In the anamnesis, the patient also said that he used alcohol irregularly, in small amounts, also referring to the absence of previous liver disease. He reported tiredness in performing some tasks, possibly referring to the lack of physical exercise. When asked about eating habits, he said he mainly eats foods rich in carbohydrates and does not follow any specific diet to control blood glucose. The tests showed changes in transaminases that came up to 03 times the laboratory reference value. Blood glucose of 142g/ dl and glycated hemoglobin of 6.2%. Cholesterol also proved to be 1.5X above the reference value. It was decided not to request liver biopsy or nuclear magnetic resonance (MRI) at this time, as the patient had no clinical or laboratory changes that would justify such tests, but it was explained to him that these tests might be necessary in the future to confirm the diagnosis of non-alcoholic hepatic steatosis and evaluation of centrilobular fibrosis.

In front of the table, K.A.S. he was instructed and started a treatment with Steaton – 200mg (Dry extract of Silybum marianum - equivalent to 107.7 mg (53.8%) of silymarin expressed as silybinin), 03 times a day, for 180 days. In addition, the patient was referred to the clinic’s nutrition service, where a low-calorie, low-carbohydrate diet was prescribed, both for glycemic control and for weight loss. The possibility of using an intragastric balloon was also raised if the patient was not successful in losing weight with nutritional monitoring. Follow-up was done monthly for 180 days. At the same time, regular exercise and a decrease in alcohol intake were requested. After 06 months of treatment with Steaton and the establishment of healthy habits, new tests were requested, which found the normalization of all tests to the reference values, as shown in the tables below, in addition to the loss of 15kg (Current weight: 86kg - BMI: 27.1kg/m2) [Table 1].

Table 1:Serum and ultrasound liver indices obtained before and after treatment with silymarin and diet (mean ± SD).

irispublishers-openaccess-gastroenterology-hepatology

After 06 months, serology for hepatitis (A, B, C, CMV and EBV) were also performed, which were negative. Thus, autoimmune causes were excluded by the negativity of immunological markers performed (antinuclear, antimitochondrial, antismooth muscle, LKM 1 and 2) autoantibodies. Metabolic pathologies were also excluded, namely Wilson’s disease, hemochromatosis, and alpha-1 antitrypsin deficit (normal ceruloplasmin, copper, 1 antitrypsin and transferrin saturation measurements). CEA and aFP tumor markers were normal. And the new abdominal ultrasound (after 06 months) was compatible with mild and diffuse hepatic steatosis.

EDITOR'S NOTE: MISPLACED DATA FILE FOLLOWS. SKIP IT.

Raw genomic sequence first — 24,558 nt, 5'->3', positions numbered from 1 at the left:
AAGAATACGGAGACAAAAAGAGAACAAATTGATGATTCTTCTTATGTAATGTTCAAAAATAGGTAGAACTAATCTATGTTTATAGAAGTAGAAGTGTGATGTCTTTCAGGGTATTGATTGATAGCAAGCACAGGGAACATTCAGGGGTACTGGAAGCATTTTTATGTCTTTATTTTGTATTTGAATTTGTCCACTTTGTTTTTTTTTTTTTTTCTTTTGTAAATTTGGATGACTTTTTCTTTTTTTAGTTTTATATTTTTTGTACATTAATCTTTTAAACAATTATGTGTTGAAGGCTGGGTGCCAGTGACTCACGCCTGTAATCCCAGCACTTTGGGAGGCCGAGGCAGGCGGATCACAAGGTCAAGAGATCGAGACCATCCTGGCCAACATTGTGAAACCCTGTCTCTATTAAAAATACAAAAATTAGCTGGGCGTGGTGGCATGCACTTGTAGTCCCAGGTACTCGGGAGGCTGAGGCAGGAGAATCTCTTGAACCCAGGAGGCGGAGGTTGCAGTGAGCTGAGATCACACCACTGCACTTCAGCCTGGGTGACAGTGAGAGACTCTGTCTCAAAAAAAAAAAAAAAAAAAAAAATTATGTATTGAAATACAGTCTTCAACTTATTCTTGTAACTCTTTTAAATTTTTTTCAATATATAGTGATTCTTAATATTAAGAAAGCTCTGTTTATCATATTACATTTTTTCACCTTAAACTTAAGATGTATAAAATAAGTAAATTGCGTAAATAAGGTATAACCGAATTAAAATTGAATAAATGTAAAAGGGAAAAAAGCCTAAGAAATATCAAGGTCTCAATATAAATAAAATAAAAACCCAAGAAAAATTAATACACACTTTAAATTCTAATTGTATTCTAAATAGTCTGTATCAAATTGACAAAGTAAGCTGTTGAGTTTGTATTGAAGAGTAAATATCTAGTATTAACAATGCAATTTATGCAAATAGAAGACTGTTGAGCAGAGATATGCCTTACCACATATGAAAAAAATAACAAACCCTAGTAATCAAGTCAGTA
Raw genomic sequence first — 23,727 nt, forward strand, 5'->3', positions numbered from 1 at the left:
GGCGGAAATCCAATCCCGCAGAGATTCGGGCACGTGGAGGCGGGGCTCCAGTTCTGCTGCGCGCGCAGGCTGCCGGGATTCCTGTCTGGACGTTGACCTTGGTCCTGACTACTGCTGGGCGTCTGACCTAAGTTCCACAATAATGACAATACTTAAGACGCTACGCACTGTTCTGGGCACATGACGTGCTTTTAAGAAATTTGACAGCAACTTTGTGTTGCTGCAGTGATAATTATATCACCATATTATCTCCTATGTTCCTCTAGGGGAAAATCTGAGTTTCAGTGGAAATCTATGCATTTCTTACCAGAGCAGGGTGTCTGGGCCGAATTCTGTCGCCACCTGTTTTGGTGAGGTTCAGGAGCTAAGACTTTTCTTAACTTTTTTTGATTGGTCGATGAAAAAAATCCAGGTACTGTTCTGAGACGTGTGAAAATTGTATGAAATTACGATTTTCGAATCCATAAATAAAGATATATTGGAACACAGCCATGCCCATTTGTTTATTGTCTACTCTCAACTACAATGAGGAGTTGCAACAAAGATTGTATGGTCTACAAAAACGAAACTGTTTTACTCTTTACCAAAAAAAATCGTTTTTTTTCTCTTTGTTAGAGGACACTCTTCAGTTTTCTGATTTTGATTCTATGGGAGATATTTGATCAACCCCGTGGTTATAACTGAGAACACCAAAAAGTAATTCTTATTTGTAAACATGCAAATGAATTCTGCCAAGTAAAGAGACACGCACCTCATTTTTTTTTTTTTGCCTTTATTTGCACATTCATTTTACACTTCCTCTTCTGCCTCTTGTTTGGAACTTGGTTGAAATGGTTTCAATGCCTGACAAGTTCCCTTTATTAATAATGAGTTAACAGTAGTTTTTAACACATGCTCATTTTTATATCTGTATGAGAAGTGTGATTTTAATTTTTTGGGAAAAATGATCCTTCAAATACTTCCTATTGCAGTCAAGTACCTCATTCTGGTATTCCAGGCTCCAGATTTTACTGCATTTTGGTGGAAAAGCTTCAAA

In view of these results and due to the maintenance of the patient’s alcohol intake, it was decided to perform a liver biopsy, which showed a pattern of micronodular liver cirrhosis with mild micro and macrovascular steatosis, with minimal inflammatory activity. Thus, the Steaton was maintained, this time twice a day, and the patient was instructed to maintain dietary re-education and suspend the use of alcoholic beverages.

Discussion

The anti-inflammatory effect of silymarin has already been confirmed in vitro, relating its use to downregulation of the expression of cytokine genes (IL-8 and TNF-α) in hepatocytes, reducing oxidative stress. The explanation of the hepatoprotective effect of silymarin seems to be related to the inhibition of lipid peroxidase formation in hepatocytes and changes in the physical properties of plasma membranes, which would make the hepatocytes more resistant to osmotic lysis [17]. In the case in question, laboratory tests reported improvement in the picture and a decrease in serum levels of liver enzymes, especially ALT., after 06 months of treatment, reinforcing the therapeutic use of silymarin in the treatment of this condition. A randomized study conducted by 15 found results similar to the present case. They selected patients with non-alcoholic hepatic steatosis to verify the use of silymarin in decreasing aminotransferase levels. The experimental group had significant improvements, unlike the placebo, without therapeutic significance. In a two-month period, ALT and AST levels fell from 103.1 to 41.4 and from 53.7 to 29.1 IU/mL (P<0.001) in patients who used silymarin, while the decrease of ALT and AST levels was 7.8 and 2.2 IU/mL in the placebo group.

Also, with results similar to those of the present clinical case, the study by Cacciapuoti F et al. 16 A randomized clinical trial produced by Solhi H, et al. [12] found a decrease in mean fasting glucose levels after a restricted diet and treatment with silymarin. The Steato test, in the study by Cacciapuoti F, et al. [16], also showed a significant reduction (P <0.001) from baseline (0.71 ± 0.07) at the end of treatment (0.40 ± 0.05). Serum ALT levels (P < 0.01) fell on average from 109.48 ± 4.4 to 75.12 ± 3.3 U / L. The AST recorded at baseline (72.39 ± 8.4 U / L) also dropped considerably (P < 0.05) after silymarin and diet (48.65 ± 3.2 U/L). γ-GT levels decreased from 45.51 ± 1.2 to 29.33 ± 1.1, with a significant difference (P < 0.001). TNF-α dropped from 16.2 ± 0.9 pg/mL to 9.7 ± 0.7 after the six-month treatment (P < 0.001). Finally, there was also a significant reduction in the hepatorenal ratio, which dropped from 2.5 ± 0.3 to 1.8 ± 0.6 (P < 0.05).

Solhi H, et al. [12] showed relatively similar means of reduction, also showing a decrease in the mean levels of ALT and AST with the use of silymarin in the treatment of non-alcoholic steatohepatitis. ALT levels ranged from 91.3 ± 21.3 to 38.4 ± 11.8 U/L, in the case group before and after treatment, respectively. In the control group, the mean values were 84.6 ± 52 and 33 ± 29.9 U/L, before and after treatment, respectively. AST levels dropped from 62.8 ± 10.5 to 30.5 ± 8.2 U/L in the case group before and after silymarin use. While in the control group, the mean values were from 70.4 ± 18.9 to 36.2 ± 12.4 U/L, before and after treatment, respectively [12].